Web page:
You said that you prefer the consoles for the very reason of just the specs in general. What are the consoles that you have now?
Just PS5 right now, PS4 downstairs in front of my treadmill.

Are there any PS exclusives that have really captured your interest?
Definitely the God of Wars, the first three I loved. I just started the one—I just have too many games—the one that went Norse, I guess? Looks cool. What else is PlayStation exclusive?

Spider-Man, Bloodborne.
Oh, Spider-Man! I love that first one. God damn, that was incredible. Yeah, I was surprised how smooth it was swinging around. I was digging that, that was a great game.

Bloodborne is the big one for me [Michael].
Yeah, I didn’t like that one for me. Any kind of action or RPG like that, if they’re too slow, I don’t like the slow games. The big [mimes slow-moving swing of an axe]. Ugh, Jesus Christ. I like [them] faster, like Ni-oh or Ninja Gaiden. I’m playing Sifu on PlayStation now. It’s faster. The slower games, I don’t know. I’m just like, This is so slow.

What is the most important aspect of a game to keep you interested?
It’s funny, it’s different for every game. Like Days Gone, the story hooked me. I was surprised. I didn’t skip any of the movie stuff, which I usually always do halfway through the game, basically. “Okay, I know. Yeah, whatever.” So that was the story. But then I’m a trophy hunter, so I’ll get platinums on PlayStation. If the game looks like you can get the platinum, I’ll do that, and then that’s the motivation. It’s got to be fun, though, or I’m not gonna play it. The motivation is different every time. And hockey, that’s the only sports game I play pretty much every year.

How many platinums would you say that you have?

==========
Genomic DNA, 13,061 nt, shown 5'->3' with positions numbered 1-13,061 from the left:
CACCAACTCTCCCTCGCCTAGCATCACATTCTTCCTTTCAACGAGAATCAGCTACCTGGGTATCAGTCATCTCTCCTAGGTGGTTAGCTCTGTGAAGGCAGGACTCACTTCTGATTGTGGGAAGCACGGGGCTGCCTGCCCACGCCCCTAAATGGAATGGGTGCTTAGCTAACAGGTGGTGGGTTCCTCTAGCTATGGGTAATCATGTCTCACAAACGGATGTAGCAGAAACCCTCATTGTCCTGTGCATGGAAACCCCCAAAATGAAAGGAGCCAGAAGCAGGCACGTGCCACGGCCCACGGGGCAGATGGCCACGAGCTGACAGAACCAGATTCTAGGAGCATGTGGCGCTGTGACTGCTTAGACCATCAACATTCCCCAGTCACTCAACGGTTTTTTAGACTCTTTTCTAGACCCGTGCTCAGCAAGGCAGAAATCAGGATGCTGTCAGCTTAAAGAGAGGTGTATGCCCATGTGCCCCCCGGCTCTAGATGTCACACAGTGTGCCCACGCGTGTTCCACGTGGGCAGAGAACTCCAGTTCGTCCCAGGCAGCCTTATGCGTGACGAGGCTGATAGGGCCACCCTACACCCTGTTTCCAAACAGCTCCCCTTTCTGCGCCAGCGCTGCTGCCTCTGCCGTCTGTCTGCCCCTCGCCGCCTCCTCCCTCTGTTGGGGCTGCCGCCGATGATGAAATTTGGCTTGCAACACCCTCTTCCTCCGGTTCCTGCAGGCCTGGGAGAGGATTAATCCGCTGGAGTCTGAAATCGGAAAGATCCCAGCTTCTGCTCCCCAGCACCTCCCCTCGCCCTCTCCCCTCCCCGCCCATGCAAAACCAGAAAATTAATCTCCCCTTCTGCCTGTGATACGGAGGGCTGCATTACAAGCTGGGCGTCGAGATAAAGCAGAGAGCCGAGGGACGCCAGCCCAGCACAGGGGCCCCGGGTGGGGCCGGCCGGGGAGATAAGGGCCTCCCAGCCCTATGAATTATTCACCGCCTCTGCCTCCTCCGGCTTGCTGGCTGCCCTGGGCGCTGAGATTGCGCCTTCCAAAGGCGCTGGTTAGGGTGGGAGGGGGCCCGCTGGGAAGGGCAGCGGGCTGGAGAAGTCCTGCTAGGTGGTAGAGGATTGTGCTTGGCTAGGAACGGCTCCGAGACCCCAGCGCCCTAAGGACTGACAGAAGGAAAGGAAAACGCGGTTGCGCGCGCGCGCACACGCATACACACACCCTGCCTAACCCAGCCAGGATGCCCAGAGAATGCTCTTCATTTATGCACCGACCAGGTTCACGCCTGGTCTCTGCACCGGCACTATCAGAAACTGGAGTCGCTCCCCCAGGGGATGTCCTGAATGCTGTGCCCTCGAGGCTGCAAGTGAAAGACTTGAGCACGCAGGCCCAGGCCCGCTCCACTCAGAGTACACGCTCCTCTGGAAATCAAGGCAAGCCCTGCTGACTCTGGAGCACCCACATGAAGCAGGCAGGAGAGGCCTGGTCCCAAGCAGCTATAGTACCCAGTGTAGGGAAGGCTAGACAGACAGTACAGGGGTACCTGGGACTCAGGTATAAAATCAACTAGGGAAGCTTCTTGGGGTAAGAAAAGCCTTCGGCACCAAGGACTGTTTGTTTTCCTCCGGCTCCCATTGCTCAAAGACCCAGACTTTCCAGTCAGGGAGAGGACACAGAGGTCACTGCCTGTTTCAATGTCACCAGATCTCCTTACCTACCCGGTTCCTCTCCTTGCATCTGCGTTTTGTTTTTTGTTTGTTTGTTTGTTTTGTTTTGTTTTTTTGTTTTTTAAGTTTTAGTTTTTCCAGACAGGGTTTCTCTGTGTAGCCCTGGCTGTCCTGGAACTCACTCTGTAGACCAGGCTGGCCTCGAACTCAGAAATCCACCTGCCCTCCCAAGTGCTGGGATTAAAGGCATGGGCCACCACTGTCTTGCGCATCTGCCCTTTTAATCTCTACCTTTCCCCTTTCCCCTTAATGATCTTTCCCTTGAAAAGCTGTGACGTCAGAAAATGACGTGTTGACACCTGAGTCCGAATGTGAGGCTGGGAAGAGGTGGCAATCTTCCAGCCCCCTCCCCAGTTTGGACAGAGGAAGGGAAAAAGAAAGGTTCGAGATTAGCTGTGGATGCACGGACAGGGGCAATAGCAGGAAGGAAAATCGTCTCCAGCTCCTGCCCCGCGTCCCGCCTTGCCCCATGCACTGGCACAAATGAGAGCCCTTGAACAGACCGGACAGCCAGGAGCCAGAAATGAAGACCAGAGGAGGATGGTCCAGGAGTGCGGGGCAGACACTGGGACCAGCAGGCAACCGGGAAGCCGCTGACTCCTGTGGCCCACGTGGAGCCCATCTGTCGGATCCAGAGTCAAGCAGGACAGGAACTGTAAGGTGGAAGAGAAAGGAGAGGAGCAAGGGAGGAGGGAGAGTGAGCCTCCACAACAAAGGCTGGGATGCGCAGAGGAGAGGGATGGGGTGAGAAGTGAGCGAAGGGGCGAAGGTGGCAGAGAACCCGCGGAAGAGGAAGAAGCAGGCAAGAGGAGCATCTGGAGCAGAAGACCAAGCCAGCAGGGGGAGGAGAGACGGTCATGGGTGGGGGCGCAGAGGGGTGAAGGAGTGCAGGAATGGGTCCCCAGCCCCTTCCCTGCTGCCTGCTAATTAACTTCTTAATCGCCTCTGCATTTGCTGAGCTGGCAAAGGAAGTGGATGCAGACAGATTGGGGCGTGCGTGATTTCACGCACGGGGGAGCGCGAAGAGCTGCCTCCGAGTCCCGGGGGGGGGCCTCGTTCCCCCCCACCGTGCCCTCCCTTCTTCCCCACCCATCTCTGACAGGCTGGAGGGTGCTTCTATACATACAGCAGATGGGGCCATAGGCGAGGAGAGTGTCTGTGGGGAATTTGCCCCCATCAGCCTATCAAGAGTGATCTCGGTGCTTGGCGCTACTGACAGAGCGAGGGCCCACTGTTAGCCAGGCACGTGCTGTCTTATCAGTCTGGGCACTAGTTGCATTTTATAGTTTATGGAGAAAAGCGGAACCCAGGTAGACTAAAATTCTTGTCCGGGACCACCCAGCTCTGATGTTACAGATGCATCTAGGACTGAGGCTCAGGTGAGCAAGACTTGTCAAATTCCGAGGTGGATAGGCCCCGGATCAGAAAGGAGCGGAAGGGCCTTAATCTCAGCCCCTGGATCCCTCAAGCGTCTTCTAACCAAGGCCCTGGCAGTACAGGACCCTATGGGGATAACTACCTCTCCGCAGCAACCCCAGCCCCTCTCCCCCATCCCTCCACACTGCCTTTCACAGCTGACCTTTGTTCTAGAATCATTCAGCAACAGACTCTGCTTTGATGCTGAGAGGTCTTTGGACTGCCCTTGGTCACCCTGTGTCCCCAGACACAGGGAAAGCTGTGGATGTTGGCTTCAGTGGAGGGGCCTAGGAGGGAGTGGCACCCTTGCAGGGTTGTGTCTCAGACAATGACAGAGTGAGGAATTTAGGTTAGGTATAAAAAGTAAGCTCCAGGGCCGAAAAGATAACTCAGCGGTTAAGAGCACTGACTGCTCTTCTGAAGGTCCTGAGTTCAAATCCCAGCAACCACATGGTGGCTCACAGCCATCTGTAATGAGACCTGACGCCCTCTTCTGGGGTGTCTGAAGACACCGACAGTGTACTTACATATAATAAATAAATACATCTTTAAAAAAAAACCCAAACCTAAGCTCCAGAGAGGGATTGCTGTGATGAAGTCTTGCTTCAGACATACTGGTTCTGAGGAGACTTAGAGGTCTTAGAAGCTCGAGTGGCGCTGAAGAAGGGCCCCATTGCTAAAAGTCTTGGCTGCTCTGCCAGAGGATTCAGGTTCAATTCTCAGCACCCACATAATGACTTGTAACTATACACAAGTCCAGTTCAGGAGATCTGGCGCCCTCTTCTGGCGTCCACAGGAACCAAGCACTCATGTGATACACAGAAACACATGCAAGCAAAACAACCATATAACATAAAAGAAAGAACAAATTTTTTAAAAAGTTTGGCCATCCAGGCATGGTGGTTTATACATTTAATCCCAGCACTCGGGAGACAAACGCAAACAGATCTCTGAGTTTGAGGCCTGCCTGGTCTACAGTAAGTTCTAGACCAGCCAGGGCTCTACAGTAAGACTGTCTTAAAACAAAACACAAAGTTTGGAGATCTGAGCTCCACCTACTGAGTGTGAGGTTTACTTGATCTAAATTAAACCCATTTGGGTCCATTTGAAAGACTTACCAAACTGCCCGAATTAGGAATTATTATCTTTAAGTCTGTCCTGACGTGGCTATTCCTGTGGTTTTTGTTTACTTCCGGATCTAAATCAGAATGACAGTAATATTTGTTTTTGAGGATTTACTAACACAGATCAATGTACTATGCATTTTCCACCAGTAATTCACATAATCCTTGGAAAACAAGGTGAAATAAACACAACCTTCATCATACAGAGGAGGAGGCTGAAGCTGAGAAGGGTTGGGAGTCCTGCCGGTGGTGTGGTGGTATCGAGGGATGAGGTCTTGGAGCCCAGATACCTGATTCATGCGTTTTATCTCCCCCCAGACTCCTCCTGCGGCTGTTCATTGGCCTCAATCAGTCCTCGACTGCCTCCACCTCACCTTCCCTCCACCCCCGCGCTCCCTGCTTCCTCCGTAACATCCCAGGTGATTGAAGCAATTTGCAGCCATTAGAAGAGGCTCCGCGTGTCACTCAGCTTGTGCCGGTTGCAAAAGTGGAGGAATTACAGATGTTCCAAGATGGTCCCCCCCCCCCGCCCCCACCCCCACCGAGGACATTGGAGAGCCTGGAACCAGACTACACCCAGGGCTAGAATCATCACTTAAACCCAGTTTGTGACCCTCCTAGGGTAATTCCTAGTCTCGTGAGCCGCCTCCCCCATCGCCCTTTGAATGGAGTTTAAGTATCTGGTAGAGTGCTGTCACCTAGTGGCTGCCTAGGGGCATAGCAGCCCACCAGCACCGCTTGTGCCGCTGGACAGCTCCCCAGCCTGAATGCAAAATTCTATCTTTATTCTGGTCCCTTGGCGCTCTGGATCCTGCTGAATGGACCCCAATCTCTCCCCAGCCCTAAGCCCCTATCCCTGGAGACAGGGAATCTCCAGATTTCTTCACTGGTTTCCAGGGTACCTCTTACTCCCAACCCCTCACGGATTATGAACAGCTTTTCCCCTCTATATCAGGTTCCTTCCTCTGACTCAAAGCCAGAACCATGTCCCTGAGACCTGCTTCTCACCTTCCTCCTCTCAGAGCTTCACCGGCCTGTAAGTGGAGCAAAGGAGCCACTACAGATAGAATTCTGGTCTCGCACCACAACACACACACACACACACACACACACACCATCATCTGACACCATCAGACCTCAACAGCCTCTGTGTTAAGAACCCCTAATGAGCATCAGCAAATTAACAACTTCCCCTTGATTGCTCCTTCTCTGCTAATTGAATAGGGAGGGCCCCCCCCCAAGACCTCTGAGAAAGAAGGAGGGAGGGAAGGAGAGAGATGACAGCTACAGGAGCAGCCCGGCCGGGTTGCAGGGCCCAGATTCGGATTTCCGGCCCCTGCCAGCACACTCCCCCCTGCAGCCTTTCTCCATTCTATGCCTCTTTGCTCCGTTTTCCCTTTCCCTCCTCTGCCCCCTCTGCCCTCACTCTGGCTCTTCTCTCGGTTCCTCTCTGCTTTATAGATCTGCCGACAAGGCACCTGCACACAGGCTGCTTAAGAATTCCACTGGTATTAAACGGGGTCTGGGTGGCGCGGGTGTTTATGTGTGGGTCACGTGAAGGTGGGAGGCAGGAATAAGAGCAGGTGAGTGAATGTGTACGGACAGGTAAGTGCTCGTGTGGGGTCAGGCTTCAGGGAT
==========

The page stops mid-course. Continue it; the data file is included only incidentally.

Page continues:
I got 51.

I [James] think I have two. [Laughs]
[Laughs] A friend of mine goes, “How did you get those?” I was like, “I don’t know!” I don’t like those story games, I don’t know what you call those type of games where you just run through like a movie.

“Walking simulators.”
Yeah, it’s, like, a six-, eight-hour game, you get a platinum on it. It’s just kind of boring. I do have one of those—Game of Thrones [Telltale Games, 2014]. But that was it, it’s my only one. If you just wanted platinums, you could play those, but god. [Laughs]

Was there any one platinum in particular that took you forever to get?
Witcher 3, probably. That one was hard. Red Dead 2, I’m at 99% or whatever. I still can’t get the last one, it sucks. You need, like, one wolf, right? And you’ve got to study it with the binoculars. And the second it happens, it attacks you. And once it sees you, you can’t study it anymore. You can kill it, but you can’t study it. It’s kind of glitched out where I’m like, Man, fuck! [Clenches fists] So, yeah, I just kind of gave up on that one now. That was my pandemic game, actually. Most of 2020, I was playing Red Dead 2.

Obviously, nobody planned for the pandemic. But did you go into that [thinking], This is an incredibly long game, this is what I want to play? Or was it just coincidence that you were playing it?
I just happened to be playing it. I mean, it was new at the time. It came out, I wanted to play it and then that happened. I don’t remember exactly when it came out. It was right around when it started, I think. It was fun. You start getting used to how to deal with the horse and the traveling and all that, so you’re not bored sitting there looking at it just going [mimics riding horseback with blank, wide eyes]. You start figuring that out. It makes the game a lot better.

Did you always have that completionist streak in you, even from earliest days of gaming?